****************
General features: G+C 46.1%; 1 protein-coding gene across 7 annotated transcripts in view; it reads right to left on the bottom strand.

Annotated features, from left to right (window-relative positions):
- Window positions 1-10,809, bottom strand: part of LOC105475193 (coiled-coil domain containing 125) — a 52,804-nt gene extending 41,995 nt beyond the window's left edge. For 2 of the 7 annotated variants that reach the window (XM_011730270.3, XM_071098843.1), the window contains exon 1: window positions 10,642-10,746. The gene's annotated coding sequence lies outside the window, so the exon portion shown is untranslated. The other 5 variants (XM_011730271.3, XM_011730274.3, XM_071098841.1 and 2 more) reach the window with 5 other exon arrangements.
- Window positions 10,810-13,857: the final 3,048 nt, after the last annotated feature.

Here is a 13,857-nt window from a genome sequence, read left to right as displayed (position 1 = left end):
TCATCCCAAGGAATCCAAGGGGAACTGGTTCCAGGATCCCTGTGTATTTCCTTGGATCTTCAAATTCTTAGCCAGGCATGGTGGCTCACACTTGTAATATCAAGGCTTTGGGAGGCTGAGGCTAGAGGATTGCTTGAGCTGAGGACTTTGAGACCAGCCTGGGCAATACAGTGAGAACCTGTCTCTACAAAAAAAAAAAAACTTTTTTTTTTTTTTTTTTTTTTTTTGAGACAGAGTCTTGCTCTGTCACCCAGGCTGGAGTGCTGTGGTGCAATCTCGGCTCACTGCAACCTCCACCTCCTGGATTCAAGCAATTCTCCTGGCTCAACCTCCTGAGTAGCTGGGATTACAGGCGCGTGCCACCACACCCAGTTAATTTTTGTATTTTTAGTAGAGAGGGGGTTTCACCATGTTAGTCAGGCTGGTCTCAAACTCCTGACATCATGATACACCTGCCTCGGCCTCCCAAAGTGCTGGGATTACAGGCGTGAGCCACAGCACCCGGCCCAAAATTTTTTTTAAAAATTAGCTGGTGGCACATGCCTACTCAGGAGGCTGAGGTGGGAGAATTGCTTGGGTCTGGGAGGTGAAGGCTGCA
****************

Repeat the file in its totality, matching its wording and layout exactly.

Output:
General features: G+C 46.1%; 1 protein-coding gene across 7 annotated transcripts in view; it reads right to left on the bottom strand.

Annotated features, from left to right (window-relative positions):
- Window positions 1-10,809, bottom strand: part of LOC105475193 (coiled-coil domain containing 125) — a 52,804-nt gene extending 41,995 nt beyond the window's left edge. For 2 of the 7 annotated variants that reach the window (XM_011730270.3, XM_071098843.1), the window contains exon 1: window positions 10,642-10,746. The gene's annotated coding sequence lies outside the window, so the exon portion shown is untranslated. The other 5 variants (XM_011730271.3, XM_011730274.3, XM_071098841.1 and 2 more) reach the window with 5 other exon arrangements.
- Window positions 10,810-13,857: the final 3,048 nt, after the last annotated feature.

Here is a 13,857-nt window from a genome sequence, read left to right as displayed (position 1 = left end):
TCATCCCAAGGAATCCAAGGGGAACTGGTTCCAGGATCCCTGTGTATTTCCTTGGATCTTCAAATTCTTAGCCAGGCATGGTGGCTCACACTTGTAATATCAAGGCTTTGGGAGGCTGAGGCTAGAGGATTGCTTGAGCTGAGGACTTTGAGACCAGCCTGGGCAATACAGTGAGAACCTGTCTCTACAAAAAAAAAAAAACTTTTTTTTTTTTTTTTTTTTTTTTTGAGACAGAGTCTTGCTCTGTCACCCAGGCTGGAGTGCTGTGGTGCAATCTCGGCTCACTGCAACCTCCACCTCCTGGATTCAAGCAATTCTCCTGGCTCAACCTCCTGAGTAGCTGGGATTACAGGCGCGTGCCACCACACCCAGTTAATTTTTGTATTTTTAGTAGAGAGGGGGTTTCACCATGTTAGTCAGGCTGGTCTCAAACTCCTGACATCATGATACACCTGCCTCGGCCTCCCAAAGTGCTGGGATTACAGGCGTGAGCCACAGCACCCGGCCCAAAATTTTTTTTAAAAATTAGCTGGTGGCACATGCCTACTCAGGAGGCTGAGGTGGGAGAATTGCTTGGGTCTGGGAGGTGAAGGCTGCA